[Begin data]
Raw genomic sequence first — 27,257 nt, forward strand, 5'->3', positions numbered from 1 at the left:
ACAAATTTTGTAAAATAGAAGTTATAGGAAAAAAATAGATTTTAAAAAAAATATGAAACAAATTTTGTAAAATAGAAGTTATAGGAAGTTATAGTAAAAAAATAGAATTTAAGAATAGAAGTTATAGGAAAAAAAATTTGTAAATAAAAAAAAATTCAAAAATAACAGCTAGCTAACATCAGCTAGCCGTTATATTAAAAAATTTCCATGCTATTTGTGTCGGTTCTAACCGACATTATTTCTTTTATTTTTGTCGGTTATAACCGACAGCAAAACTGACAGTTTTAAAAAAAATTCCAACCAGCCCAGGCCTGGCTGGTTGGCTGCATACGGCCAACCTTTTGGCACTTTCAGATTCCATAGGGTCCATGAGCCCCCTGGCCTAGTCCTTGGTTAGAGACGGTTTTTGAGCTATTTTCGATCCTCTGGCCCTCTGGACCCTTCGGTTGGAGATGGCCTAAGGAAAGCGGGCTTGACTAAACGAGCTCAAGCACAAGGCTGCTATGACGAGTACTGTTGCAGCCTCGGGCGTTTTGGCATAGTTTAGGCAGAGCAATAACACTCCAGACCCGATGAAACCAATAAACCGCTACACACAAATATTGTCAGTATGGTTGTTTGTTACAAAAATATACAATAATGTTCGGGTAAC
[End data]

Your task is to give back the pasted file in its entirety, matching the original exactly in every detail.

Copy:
Raw genomic sequence first — 27,257 nt, forward strand, 5'->3', positions numbered from 1 at the left:
ACAAATTTTGTAAAATAGAAGTTATAGGAAAAAAATAGATTTTAAAAAAAATATGAAACAAATTTTGTAAAATAGAAGTTATAGGAAGTTATAGTAAAAAAATAGAATTTAAGAATAGAAGTTATAGGAAAAAAAATTTGTAAATAAAAAAAAATTCAAAAATAACAGCTAGCTAACATCAGCTAGCCGTTATATTAAAAAATTTCCATGCTATTTGTGTCGGTTCTAACCGACATTATTTCTTTTATTTTTGTCGGTTATAACCGACAGCAAAACTGACAGTTTTAAAAAAAATTCCAACCAGCCCAGGCCTGGCTGGTTGGCTGCATACGGCCAACCTTTTGGCACTTTCAGATTCCATAGGGTCCATGAGCCCCCTGGCCTAGTCCTTGGTTAGAGACGGTTTTTGAGCTATTTTCGATCCTCTGGCCCTCTGGACCCTTCGGTTGGAGATGGCCTAAGGAAAGCGGGCTTGACTAAACGAGCTCAAGCACAAGGCTGCTATGACGAGTACTGTTGCAGCCTCGGGCGTTTTGGCATAGTTTAGGCAGAGCAATAACACTCCAGACCCGATGAAACCAATAAACCGCTACACACAAATATTGTCAGTATGGTTGTTTGTTACAAAAATATACAATAATGTTCGGGTAAC